A Feminist Philosophical Critique of Domestic Mediation (ADR) Practices in the United States: Realizing Mary Parker Follett's Theory of Empowerment
Sukovaty, Beckey D.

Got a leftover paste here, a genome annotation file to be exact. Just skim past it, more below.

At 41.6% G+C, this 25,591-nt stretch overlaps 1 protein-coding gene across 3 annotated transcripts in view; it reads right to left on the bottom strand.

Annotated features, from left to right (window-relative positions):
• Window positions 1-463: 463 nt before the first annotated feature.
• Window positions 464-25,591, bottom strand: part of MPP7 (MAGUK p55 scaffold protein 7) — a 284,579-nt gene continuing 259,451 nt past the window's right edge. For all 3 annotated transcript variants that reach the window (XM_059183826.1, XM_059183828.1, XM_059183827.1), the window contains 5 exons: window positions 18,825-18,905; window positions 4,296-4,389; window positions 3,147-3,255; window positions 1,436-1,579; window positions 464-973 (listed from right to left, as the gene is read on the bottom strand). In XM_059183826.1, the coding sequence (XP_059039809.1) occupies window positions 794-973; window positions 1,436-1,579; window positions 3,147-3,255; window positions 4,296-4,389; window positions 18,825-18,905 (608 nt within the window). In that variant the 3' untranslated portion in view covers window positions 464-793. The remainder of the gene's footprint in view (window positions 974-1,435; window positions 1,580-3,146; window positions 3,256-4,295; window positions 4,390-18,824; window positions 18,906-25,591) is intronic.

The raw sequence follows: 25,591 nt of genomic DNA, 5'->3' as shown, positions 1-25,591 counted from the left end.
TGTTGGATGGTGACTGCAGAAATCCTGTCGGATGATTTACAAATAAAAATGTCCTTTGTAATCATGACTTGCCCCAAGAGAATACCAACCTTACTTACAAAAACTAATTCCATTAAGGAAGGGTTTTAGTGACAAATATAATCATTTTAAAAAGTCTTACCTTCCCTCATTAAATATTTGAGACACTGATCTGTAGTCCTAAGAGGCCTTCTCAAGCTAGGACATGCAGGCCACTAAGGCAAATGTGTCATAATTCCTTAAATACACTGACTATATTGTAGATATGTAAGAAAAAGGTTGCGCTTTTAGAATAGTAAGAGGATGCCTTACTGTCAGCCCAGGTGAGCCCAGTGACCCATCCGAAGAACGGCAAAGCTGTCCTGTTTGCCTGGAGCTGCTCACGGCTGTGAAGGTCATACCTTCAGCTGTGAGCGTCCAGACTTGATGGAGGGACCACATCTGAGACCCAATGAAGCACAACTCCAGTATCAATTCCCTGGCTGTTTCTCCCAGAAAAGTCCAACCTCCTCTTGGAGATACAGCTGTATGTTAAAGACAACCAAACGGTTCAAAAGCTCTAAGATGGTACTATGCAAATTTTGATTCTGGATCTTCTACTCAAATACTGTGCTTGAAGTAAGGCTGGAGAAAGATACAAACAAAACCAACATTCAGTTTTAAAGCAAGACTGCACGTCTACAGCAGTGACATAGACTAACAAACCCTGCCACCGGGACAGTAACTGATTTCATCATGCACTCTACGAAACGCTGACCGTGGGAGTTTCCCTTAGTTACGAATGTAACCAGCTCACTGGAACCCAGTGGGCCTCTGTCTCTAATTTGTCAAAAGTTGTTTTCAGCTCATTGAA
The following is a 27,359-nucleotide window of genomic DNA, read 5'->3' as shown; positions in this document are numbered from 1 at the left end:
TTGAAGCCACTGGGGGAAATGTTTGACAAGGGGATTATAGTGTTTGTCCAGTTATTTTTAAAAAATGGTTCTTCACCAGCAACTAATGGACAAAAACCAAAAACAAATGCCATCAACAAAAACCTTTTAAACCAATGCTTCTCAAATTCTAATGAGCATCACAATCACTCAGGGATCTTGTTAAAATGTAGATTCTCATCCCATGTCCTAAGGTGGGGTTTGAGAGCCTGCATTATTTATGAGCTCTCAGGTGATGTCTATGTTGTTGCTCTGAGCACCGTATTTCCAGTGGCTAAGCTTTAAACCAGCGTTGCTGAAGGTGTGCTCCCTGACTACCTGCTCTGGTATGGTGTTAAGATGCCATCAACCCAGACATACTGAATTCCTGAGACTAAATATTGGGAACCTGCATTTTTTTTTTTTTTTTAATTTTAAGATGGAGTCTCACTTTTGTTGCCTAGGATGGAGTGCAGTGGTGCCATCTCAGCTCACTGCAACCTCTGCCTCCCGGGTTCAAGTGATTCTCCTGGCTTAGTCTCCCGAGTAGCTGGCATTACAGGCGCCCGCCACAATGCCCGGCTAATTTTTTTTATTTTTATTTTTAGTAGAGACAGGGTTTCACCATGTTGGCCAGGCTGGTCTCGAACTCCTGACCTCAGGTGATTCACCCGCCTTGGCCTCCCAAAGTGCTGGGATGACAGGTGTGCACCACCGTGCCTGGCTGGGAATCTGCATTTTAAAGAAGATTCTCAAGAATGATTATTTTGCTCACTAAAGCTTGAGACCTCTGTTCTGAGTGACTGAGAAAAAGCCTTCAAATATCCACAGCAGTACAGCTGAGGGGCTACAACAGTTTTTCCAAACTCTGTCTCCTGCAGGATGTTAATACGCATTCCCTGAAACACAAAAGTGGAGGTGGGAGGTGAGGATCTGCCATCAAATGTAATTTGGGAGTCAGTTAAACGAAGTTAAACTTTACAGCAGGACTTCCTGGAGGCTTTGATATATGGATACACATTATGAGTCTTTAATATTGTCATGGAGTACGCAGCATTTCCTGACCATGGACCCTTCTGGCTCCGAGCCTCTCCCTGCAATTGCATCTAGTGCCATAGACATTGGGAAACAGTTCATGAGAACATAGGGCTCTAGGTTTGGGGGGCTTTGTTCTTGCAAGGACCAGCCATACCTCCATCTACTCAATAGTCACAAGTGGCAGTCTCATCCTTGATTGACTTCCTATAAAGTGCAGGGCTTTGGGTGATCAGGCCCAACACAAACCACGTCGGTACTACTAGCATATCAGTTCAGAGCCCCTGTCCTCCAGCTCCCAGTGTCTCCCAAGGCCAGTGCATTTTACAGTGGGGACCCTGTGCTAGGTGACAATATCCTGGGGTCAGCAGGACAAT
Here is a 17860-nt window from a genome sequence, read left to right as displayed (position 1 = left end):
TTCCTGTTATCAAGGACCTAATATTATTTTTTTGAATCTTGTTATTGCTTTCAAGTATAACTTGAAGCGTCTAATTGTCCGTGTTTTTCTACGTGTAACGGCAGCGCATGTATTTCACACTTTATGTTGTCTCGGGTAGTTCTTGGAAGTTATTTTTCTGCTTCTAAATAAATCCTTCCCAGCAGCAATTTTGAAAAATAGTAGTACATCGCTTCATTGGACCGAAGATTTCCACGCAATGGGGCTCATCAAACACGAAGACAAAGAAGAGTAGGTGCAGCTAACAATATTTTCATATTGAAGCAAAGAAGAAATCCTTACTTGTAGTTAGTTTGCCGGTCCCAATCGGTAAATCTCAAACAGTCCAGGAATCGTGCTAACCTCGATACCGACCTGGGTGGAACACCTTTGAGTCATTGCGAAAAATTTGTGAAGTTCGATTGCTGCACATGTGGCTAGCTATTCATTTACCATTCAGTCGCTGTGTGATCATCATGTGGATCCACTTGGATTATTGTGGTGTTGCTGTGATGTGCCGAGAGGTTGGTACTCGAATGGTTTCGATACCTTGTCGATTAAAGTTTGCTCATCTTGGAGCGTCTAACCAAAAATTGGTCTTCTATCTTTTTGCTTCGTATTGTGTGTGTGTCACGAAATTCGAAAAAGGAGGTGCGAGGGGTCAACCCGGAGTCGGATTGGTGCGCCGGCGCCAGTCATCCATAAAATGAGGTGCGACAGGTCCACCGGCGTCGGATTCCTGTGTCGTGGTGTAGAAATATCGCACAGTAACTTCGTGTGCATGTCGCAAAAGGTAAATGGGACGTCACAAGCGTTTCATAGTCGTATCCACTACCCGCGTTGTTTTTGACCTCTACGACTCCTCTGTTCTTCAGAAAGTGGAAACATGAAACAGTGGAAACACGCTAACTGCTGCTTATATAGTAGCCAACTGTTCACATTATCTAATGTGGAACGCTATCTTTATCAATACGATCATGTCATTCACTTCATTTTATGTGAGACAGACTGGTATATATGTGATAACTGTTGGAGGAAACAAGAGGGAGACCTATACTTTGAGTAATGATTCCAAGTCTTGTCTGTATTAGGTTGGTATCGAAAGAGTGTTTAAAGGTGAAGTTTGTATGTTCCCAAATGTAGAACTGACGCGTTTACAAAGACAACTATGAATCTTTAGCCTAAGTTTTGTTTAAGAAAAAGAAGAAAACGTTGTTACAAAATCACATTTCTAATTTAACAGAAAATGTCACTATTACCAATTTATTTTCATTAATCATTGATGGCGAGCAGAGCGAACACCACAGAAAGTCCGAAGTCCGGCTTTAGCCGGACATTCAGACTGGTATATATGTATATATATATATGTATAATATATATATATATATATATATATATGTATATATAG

This thesis identifies four major problems facing the Altemative Dispute Resolution profession-especially domestic mediation-and proposes constructive solutions using ADR pioneer and feminist-pragmatist philosopher Mary Parker Follett's work. I argue these problems are grounded in a conception of persons as independent and radically autonomous, rather than interdependent and embedded in social communities. Mediators often justify professional expansion by claiming mediation is more empowering than other ADR methods. However, absent a well-developed theory of interdependence, mediation perpetuates the power of negative socioeconomic forces over clients, furthering oppression not empowerment. Central to Follett's theory is a conception of power consistent with the idea that persons are interdependent. Effective domestic mediation reform could be achieved using Follett's theory, which demonstrates how ostensibly individual matters leading to "private" conflicts are inseparable from social circumstances and public concerns. I conclude with several solutions based on this alternative conception that help rectify current ADR problems.